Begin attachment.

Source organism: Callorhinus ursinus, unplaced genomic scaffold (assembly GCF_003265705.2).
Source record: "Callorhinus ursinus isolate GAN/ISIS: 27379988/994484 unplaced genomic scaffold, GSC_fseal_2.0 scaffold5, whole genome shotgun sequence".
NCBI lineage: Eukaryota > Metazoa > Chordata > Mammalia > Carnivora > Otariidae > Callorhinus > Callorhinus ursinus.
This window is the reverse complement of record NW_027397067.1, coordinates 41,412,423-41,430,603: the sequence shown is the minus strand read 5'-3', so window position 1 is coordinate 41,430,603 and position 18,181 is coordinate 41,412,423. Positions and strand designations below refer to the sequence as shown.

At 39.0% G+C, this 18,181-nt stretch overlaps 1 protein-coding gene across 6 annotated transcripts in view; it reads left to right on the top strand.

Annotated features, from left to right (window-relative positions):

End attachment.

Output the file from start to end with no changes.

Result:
Source organism: Callorhinus ursinus, unplaced genomic scaffold (assembly GCF_003265705.2).
Source record: "Callorhinus ursinus isolate GAN/ISIS: 27379988/994484 unplaced genomic scaffold, GSC_fseal_2.0 scaffold5, whole genome shotgun sequence".
NCBI lineage: Eukaryota > Metazoa > Chordata > Mammalia > Carnivora > Otariidae > Callorhinus > Callorhinus ursinus.
This window is the reverse complement of record NW_027397067.1, coordinates 41,412,423-41,430,603: the sequence shown is the minus strand read 5'-3', so window position 1 is coordinate 41,430,603 and position 18,181 is coordinate 41,412,423. Positions and strand designations below refer to the sequence as shown.

At 39.0% G+C, this 18,181-nt stretch overlaps 1 protein-coding gene across 6 annotated transcripts in view; it reads left to right on the top strand.

Annotated features, from left to right (window-relative positions):